Inventory numbers can predate the series' arrival at BODC. At some stage the two have to be connected. The oooyyaaaa/s/iii00 form is handy because it emphasises issues that are pertinent to the data banking process, e.g. the organisation who provided the data and when they were delivered to BODC.

Consecutive IPS numbers indicate consecutive files (series reference numbers are not allocated consecutively). Furthermore, and not infrequently, the same series can be supplied more than once. It is useful for discussion and comparison to have a unique identifier within the system and the oooyyaaaa/s/iii00 form is guaranteed to be unique.

CSHOID is a 12 character concatenation of identifiers which the originator of the data might use to identify the series. Transfer must always generate this identifier but it is not guaranteed to be unique.

Fortran Transfer

Transfer written in the Fortran programming language became operational in 1982. It ran on a Honeywell mainframe with output to magnetic tape and microfiche. Headers were stored as disk files. When the system was migrated to a IBM 4381 mainframe in 1987, Transfer was re-engineered to use disk output exclusively.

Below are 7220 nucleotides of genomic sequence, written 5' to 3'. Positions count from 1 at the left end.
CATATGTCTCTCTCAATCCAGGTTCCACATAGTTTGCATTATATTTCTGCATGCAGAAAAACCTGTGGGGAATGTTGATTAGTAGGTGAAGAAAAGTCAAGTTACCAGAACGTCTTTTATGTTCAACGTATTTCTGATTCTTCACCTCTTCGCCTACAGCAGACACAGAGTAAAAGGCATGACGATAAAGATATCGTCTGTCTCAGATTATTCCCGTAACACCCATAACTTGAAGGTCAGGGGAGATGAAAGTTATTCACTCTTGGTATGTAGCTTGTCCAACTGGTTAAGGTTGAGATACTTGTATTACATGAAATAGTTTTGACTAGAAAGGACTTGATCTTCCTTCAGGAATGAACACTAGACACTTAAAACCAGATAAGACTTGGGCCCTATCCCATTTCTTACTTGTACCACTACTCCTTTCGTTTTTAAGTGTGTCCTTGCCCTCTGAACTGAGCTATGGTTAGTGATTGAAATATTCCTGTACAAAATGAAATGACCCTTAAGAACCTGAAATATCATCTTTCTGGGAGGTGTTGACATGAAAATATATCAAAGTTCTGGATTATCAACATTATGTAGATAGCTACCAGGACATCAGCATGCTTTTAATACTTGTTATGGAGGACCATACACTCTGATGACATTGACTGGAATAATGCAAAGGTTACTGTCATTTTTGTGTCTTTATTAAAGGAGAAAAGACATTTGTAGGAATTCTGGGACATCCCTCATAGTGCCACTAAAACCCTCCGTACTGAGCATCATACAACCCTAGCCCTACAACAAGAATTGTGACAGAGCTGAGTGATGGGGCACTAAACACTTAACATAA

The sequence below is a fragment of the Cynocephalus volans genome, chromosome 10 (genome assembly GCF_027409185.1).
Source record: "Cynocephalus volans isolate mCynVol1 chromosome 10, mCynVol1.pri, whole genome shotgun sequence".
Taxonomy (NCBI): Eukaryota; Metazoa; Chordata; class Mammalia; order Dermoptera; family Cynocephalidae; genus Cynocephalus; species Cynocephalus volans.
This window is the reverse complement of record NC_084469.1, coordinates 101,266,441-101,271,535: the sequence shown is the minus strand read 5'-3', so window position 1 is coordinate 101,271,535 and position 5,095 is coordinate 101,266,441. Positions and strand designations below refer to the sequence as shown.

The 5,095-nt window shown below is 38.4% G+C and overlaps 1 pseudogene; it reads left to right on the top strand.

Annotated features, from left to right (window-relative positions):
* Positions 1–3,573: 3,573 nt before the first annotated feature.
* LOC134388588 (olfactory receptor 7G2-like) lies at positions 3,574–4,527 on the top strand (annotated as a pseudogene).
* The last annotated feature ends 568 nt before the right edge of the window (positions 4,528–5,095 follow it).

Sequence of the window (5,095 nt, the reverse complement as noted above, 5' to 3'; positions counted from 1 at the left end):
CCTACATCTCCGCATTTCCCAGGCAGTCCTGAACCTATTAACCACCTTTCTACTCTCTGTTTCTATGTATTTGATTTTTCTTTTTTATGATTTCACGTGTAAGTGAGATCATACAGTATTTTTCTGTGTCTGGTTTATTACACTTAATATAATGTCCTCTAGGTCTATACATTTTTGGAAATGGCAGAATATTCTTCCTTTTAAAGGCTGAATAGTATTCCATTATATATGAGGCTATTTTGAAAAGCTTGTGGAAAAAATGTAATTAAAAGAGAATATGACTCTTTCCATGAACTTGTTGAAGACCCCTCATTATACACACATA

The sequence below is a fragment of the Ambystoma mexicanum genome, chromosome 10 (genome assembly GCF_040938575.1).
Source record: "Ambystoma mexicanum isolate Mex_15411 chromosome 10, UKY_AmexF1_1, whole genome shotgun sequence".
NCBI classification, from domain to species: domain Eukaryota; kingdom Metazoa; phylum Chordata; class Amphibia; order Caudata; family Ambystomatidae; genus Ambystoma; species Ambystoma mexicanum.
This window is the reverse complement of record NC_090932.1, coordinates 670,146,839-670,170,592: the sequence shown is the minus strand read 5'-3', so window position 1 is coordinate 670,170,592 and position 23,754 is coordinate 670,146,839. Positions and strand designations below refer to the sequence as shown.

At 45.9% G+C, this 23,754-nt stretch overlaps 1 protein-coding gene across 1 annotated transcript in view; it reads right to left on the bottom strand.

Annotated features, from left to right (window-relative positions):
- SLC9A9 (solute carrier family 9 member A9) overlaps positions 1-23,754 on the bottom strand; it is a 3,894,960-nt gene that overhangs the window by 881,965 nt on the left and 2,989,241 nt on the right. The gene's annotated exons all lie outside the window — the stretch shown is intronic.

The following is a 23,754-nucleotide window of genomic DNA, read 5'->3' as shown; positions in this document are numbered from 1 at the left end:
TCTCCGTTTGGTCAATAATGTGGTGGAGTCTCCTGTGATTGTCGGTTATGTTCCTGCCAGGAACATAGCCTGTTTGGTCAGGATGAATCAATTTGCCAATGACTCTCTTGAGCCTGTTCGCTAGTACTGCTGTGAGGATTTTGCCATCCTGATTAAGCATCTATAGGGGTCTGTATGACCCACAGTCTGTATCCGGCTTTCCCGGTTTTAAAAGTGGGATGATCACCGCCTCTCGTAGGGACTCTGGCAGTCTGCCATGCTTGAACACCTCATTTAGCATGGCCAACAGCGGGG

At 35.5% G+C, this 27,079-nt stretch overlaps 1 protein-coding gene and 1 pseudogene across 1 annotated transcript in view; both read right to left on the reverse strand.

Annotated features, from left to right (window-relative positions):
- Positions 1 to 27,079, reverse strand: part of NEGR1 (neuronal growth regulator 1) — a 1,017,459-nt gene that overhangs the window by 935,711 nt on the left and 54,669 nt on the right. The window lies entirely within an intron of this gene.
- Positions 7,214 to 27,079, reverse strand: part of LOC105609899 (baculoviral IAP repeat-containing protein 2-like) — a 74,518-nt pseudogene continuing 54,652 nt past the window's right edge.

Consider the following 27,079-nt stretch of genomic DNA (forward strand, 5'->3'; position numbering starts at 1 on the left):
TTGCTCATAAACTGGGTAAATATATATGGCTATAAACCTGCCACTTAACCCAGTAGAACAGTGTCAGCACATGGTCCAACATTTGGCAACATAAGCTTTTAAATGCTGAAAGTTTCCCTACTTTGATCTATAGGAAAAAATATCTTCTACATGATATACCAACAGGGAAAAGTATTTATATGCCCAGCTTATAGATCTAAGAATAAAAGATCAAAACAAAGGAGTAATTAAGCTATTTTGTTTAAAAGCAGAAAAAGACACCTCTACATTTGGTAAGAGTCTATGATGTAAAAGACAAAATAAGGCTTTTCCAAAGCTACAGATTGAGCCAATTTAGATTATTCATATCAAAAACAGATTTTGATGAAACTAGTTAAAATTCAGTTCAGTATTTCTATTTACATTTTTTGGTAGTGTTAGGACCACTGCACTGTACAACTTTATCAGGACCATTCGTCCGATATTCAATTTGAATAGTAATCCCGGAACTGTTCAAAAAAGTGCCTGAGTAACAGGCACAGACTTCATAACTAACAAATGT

The programmer had three subroutines to write

  • process the series header (HDnnn, 'nnn' the format identifier)
  • process a series data cycle (CYnnn)
  • wrap up the processing for the individual series (namely the trailer subroutine - TLnnn)

The routines were then slotted into the mainline program (TRnnn).

The programmer also had to prepare a Channel Specification Table (CST) in which the path for each data channel was mapped out. The table was converted into its binary equivalent, the Channel Descriptor Vector (CDV). It was then read by the mainline program.

Not all formats have a simple fixed form as the parameter set may vary from series to series. To cope with this situation dynamic channel handling allowed the header module to specify which channels were present.

The Fortran version of the Transfer software is no longer in use.